As announced by HHS Secretary Alex Azar, the Trump administration is planning to force drug companies to include prices in their advertising. That means that, along with the long list of drug side effects that you hear during a TV ad, you’ll see the list prices. That list price is referred to as the wholesale acquisition cost, which is around the cash price you’d pay without insurance. Prices would have to be included in all ads for drugs covered by Medicare and Medicaid (i.e. pretty much all drugs).
I don’t particularly love this idea, but it is better than nothing.
The goal of this policy is to control drug prices by making them more transparent. Sound unlikely? It has a noble free market, pro-consumer ring to it, which I kind of like. It will be fun to see how this plays out, but it’s a minuscule policy move that won’t bring the kind of drug price relief that Americans want and need. In the proposed rule, Azar, or whichever of his staff wrote it, is all high and mighty about transparency and market efficiency:
“Markets operate more efficiently when consumers have relevant information about a product, including its price, as well as alternative products and their prices, before making an informed decision whether to buy that product or, instead, a competing one.”
At PharmacyChecker, we know a lot about the importance of drug price transparency. That happens to be one of the things we’re best at (along with verifying pharmacy practice standards). Our recognized forte is international pharmacy drug price transparency.
Here’s a scenario for you:
In this future world of Azarian drug price transparency, Jorge from Brooklyn will be watching the baseball game (maybe the Yankees in the World Series next year), and he’ll see an ad by Merck for the drug, Januvia. Jorge has just learned he has Type 2 diabetes and has a prescription. He’ll hear that Januvia can help lower his blood sugar, which is good. Then, he’ll hear that the side effects could include joint pain, a skin reaction requiring treatment in a hospital, and even death from pancreatitis. He gets that all these ads have to list those side effects.
Then he hears: it’s $550 for a one-month supply; but, wait, it will likely cost much less with insurance! That doesn’t exactly help. Jorge is one of 30 million uninsured Americans, and $550 is more than he can afford after paying his rent, groceries, gas bill, his daughter’s ballet classes, and his son’s asthma inhaler. Yes, he’ll hear there are Januvia patient assistance programs that might be able to help. Let’s hope so…because people often don’t qualify.
There’s no generic competition for this drug in Brooklyn. Unlike generic drugs, you can’t pharmacy hop for the best price or find a significantly lower U.S. price on the web. So what good is that transparency other than a minor slap on the hand to Big Pharma?
45 million Americans didn’t fill a script in 2016 because they faced similar situations to Jorge.
But there’s hope! When my fellow Americans visit www.pharmacychecker.com, they are blown away that the price of a drug is almost nine times higher in the U.S. than in Canada – and, yes, I mean Canada (not India or Turkey, where drug prices are even lower, and for the same drug).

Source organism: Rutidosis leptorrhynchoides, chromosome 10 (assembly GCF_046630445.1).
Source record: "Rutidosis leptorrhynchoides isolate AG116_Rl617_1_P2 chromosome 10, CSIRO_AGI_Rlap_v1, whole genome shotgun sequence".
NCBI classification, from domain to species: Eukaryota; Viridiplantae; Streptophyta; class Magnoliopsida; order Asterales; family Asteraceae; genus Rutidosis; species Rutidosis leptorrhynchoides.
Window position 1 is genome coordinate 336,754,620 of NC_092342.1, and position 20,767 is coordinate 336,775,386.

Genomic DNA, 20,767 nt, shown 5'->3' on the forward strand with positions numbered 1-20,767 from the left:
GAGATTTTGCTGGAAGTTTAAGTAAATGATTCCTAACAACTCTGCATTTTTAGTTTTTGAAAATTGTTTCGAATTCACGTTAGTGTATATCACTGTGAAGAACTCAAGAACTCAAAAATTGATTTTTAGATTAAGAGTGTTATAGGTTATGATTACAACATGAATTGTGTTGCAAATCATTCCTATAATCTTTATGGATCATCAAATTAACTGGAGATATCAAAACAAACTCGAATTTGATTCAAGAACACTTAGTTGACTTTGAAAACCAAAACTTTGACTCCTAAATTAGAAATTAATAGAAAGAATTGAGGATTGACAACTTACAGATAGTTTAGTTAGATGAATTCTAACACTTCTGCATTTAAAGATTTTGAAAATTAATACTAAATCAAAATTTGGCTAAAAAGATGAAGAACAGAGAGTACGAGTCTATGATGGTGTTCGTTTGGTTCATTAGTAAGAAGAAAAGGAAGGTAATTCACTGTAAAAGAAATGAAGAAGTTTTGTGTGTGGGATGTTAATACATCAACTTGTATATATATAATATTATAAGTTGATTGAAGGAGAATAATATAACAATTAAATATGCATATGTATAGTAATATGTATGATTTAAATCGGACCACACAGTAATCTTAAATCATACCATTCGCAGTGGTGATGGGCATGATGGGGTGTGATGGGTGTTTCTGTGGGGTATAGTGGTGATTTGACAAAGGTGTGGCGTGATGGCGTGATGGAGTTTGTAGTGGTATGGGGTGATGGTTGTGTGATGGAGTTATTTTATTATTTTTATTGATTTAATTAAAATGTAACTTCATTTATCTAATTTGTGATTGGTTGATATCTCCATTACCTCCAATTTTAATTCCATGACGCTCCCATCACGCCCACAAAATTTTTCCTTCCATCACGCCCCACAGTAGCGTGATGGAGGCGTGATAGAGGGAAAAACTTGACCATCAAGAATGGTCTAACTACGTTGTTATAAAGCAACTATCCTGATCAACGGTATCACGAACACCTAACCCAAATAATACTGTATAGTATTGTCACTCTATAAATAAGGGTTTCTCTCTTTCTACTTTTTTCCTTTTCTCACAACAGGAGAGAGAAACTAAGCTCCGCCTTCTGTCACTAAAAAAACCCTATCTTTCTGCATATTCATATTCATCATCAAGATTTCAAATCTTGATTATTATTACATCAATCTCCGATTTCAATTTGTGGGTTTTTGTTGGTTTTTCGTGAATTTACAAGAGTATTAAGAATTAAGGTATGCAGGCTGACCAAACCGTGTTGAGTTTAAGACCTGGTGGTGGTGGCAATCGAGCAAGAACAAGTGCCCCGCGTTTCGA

On our website, Jorge learns that brand-name Januvia is $270 for a three-month supply if he orders it from Canada. Now that’s Drug Price Transparency! It’s a massive punch to the Big Pharma gut.
Januvia Prices in the U.S. vs. Canada
||Canadian Online Pharmacy Price
|Januvia 100 mg
Canadian pharmacy prices among verified international online pharmacies in the PharmacyChecker Verification Program are ones he can afford. If he cannot, then those same online pharmacies may also refer orders to pharmacies outside of Canada, which may have even lower prices.
Azar’s proposal shows just how vulnerable Americans are
To the credit of Azar’s proposed rule, it at least identifies how incredibly vulnerable Americans are to drug prices.
- Uninsured paying cash prices
- Insured finding that PBM formularies don’t cover all drugs
- Insured finding they must pay co-insurance of 30-60% (not just copays) on really expensive drugs (in the many thousands per month)
These coverage gaps affect tens of millions of people each year, which is why we have a crisis. Making drug companies note the price in TV ads while leaving the patient powerless to do anything stinks.
Interestingly, one drug company, Johnson & Johnson, warns that this is a bad idea because people might end up not taking their prescribed medications. The Onion couldn’t do better than this. It’s not The Onion, though. It’s Bloomberg: J&J Says Putting Drug Prices in Ads May Scare Away Patients.
From the mouth of Big Pharma…
Tagged with: Alex Azar, Drug advertising, Januvia
This week, our nation’s great senators passed a bill, the Opioid Crisis Response Act (OCRA), to fight back against the opioid epidemic. You think we’re stuck in partisan gridlock? Well, think again: the bill passed 99-1. This is how it goes down when Pharma is cool with a bill. Big Pharma can unite Congress like no other industry, organization or, certainly, president can. This bill passed unanimously (almost), because senators don’t want to vote against a bill that is seemingly dedicated to tackling opioid addiction. But some provisions, ones that may curtail access to safe personal drug importation, are unrelated to opioids and you can smell Big Pharma working behind the scenes.
There’s some easily digestible intrigue relating to this bill and personal importation, but the language itself is obscure and annoyingly technical as well.
Let’s start with the intrigue.
A bill numbered H.R. 6, passed the House in late June 2018. The bill was called: “Substance Use-Disorder Prevention that Promotes Opioid Recovery and Treatment for Patients and Communities Act or the SUPPORT for Patients and Communities Act.” [To find it via the link provided, click the bill text, and then use the dropdown to find the version of the bill on June 28th, 2018]. That earlier H.R. 6 included the following language:
“(c) DEFINITION. – For purposes of subparagraph (B), the term ‘pattern of importing or offering for import articles of drug’ means importing or offering for import articles of drug describes in subclause (I) or (ii) of subparagraph (B)(ii) in an amount, frequency, or dosage that is inconsistent with personal or household use by the importer.”